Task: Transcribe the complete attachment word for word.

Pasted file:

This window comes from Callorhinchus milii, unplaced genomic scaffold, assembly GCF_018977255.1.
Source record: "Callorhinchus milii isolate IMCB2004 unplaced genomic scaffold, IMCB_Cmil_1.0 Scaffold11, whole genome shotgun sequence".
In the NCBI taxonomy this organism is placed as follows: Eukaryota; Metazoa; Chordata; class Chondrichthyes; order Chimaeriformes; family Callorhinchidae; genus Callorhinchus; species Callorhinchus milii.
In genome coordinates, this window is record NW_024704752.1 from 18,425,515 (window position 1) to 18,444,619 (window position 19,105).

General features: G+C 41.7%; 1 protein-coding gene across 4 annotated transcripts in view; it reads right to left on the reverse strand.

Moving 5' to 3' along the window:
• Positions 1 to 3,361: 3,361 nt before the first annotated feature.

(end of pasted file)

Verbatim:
This window comes from Callorhinchus milii, unplaced genomic scaffold, assembly GCF_018977255.1.
Source record: "Callorhinchus milii isolate IMCB2004 unplaced genomic scaffold, IMCB_Cmil_1.0 Scaffold11, whole genome shotgun sequence".
In the NCBI taxonomy this organism is placed as follows: Eukaryota; Metazoa; Chordata; class Chondrichthyes; order Chimaeriformes; family Callorhinchidae; genus Callorhinchus; species Callorhinchus milii.
In genome coordinates, this window is record NW_024704752.1 from 18,425,515 (window position 1) to 18,444,619 (window position 19,105).

General features: G+C 41.7%; 1 protein-coding gene across 4 annotated transcripts in view; it reads right to left on the reverse strand.

Moving 5' to 3' along the window:
• Positions 1 to 3,361: 3,361 nt before the first annotated feature.